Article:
Trailering with Range Rover

Hi All - I have a 2016 Range Rover HSE that I am looking to have a hitch added so I can pull a 2H bumper pull locally and I would be well within the towing capacity (7700lbs). Does anyone have any experience towing with a RR or have had a hitch added aftermarket? I am located in SE Pennsylvania, so any referrals would be greatly appreciated! I would like to add I would only be towing a handful of time per year, and buying a new vehicle is not feasible at this time.

Info here;

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As I recall, we had a very difficult time installing the brake controller. They do not have the factory installed wiring harness like most “trucks” have. Doesn’t mean it can’t be done, just a couple o hours longer.

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European trailers have integral brakes so no need to insert a break controller so no wiring harness as standard in a European vehicle. Might be a problem for USA trailering.


You’re fine. Use weight distribution bars, get a good brake controller, and drive like you have some sense.

I pulled a 2H slant with a Jeep for YEARS and never had any problems.

I am pretty sure those are no longer legal in most US states.
(The trailer we had when I was a teenager had integral/surge break, and they worked fine for us)

My Bockmann trailer has inertial brakes, which don’t require a brake controller in the tow vehicle. Brenderups are similar.

(There was a time when surge brakes weren’t allowed on commercial trailers in the US, but that regulation was updated in 2007.)

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The Fautras, St. Georges and Equitrek trailers also have surge brakes. There is no brake controller because no electrical brake system is involved and no weight distribution bars.

I’ve never heard this. We’ve got surge breaks on horse and boat trailers and have never had of an issue. For commercially registered vehicles, if the trailer with surge breaks is over 12,000 lbs., there are rules about what the tow vehicle must weigh. However, I don’t know of any company putting surge breaks on a trailer that is larger than a 2-horse, so they should all be well under 12k anyway.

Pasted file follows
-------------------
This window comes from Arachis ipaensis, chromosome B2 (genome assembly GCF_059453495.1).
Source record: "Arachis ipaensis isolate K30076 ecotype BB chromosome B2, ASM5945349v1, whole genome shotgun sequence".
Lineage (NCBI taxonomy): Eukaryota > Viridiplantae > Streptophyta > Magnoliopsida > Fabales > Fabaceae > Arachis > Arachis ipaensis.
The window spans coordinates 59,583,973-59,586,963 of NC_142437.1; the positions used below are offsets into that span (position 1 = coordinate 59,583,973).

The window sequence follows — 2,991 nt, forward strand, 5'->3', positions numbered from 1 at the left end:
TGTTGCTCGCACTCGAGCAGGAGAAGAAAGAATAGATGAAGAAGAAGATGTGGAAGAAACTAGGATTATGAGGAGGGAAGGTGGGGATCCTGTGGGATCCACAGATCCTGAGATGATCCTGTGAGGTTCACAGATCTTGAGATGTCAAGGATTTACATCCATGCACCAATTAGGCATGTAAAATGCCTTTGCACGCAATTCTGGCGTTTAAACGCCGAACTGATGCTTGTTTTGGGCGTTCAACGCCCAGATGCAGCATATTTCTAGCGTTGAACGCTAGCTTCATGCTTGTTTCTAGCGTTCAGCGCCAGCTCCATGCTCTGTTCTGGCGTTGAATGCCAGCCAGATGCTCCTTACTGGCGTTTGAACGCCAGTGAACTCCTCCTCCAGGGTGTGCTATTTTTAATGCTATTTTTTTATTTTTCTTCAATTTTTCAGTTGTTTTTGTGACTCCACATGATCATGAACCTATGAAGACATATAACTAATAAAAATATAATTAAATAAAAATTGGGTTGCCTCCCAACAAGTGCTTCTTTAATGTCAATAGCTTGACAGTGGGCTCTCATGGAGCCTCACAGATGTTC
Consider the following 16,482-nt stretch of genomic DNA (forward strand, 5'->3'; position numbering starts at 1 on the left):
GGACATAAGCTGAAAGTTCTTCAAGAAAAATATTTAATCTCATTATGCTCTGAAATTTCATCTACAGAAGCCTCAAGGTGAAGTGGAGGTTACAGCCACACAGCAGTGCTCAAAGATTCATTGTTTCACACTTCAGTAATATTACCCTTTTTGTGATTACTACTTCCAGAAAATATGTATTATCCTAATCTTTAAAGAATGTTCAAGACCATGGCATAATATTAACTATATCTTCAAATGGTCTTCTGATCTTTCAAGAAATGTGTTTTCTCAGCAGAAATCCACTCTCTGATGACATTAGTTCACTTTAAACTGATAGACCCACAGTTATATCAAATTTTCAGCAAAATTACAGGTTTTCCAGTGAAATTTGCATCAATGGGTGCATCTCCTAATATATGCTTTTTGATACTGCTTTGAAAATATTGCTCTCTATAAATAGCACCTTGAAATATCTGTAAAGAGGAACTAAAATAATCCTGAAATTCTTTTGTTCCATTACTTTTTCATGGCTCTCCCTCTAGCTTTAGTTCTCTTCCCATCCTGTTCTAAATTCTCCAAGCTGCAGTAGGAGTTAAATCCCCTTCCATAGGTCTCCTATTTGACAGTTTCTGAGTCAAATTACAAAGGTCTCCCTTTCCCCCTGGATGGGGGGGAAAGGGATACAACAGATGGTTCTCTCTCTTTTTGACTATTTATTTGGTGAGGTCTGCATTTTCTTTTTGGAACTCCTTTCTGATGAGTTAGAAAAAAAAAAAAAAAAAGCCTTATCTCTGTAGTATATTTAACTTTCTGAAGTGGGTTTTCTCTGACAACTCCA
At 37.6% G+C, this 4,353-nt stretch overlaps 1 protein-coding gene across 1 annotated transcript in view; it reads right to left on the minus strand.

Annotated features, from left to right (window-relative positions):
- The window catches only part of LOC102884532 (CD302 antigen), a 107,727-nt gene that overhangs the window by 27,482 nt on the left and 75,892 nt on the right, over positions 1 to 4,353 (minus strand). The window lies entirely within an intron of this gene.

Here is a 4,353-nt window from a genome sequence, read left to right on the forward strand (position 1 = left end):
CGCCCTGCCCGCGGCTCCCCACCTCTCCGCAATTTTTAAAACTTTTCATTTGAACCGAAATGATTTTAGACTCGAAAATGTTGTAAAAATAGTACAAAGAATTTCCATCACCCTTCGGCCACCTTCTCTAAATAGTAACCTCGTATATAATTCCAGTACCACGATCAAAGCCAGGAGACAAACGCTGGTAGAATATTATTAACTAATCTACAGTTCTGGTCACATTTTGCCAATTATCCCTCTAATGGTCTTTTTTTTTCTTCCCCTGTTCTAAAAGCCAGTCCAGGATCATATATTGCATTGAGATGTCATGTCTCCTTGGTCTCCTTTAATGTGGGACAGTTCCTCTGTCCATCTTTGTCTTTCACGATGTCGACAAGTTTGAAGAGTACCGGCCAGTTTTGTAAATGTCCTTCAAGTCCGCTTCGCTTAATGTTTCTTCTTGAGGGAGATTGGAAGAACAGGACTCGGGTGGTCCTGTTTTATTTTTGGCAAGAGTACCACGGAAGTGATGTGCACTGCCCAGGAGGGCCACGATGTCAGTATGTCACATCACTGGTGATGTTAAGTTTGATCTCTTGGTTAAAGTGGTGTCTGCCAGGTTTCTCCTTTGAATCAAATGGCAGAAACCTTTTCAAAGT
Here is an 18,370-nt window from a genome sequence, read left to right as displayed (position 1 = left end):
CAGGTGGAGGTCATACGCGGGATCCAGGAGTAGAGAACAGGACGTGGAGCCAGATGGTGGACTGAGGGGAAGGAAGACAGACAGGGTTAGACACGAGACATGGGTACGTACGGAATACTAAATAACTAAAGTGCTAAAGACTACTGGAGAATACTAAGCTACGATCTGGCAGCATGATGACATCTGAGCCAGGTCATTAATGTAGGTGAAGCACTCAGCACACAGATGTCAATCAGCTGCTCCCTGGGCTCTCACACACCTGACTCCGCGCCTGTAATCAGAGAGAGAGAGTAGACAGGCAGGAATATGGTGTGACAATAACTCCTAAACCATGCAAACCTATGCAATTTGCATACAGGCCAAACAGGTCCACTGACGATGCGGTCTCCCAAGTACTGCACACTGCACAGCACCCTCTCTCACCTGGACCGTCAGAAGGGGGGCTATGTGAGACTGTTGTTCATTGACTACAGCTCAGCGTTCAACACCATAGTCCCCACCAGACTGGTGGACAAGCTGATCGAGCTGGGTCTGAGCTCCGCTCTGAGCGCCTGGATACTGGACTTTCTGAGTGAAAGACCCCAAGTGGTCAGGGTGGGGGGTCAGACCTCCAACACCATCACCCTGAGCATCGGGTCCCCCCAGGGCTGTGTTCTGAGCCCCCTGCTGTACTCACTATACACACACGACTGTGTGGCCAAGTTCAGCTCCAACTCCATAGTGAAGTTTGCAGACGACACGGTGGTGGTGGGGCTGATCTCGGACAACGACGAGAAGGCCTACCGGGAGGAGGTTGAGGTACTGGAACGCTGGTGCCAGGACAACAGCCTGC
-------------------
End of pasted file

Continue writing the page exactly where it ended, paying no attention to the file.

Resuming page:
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Then I must have been misinformed.


I wouldn’t use it. I looked up the specs on the vehicle and it is fairly light vehicle (4800lbs) which depending on your trailer and horse could be lighter than your load. It also only has a 115 inch wheel base which is fairly short.

I don’t think you’ll have a lot of stopping power or control. If you use it I think you are playing right on the edge of safety.


Again. I hauled with a Jeep (2008 Grand Cherokee, 4.8 V8) for YEARS without issue, and I’m sure a 2016 Range Rover weighs more than my old-trusty. Use the distribution bars, get a good brake controller, and drive like you have a brain. Also - get a well-known trailer brand with a nice wide base and good balance to it.

This “need” for gigantic vehicles is an American phenomenon. I’m saying this as the owner of a 6600lb Cummins diesel, which pulls my 33’ gooseneck. I’ve had it both ways, and honestly the Jeep did just fine and was WAY handier in tight trailhead parking lots.

I never, literally never, with probably 80k miles of hauling with the Jeep and 2H slant, had an issue. Not on stops, not in snow, not on hills, nothing. Could it have used some more horsepower sometimes, for example a stop sign at the top of a hill? Sure. But it did the job, and I never had any drivetrain issues, nor issues with handling of the trailer.

Know how to set your brake controller for your rig, and the conditions.


I know several people who use smaller vehicles to haul with. That said, 30 years ago, I was hauling w a Jeep and a Trailet empty in for service during a big storm on a freeway. The wind grabbed that trailer and blew us across two lanes of traffic. I’ll never forget it and I’ll never haul w less than a 250 now. It was probably a freak thing w water on the road, but if I’d had my horse w me… I had sway bars, too. I don’t wish to be controversial; I’m just sharing my real life, scared the socks off of me, experience.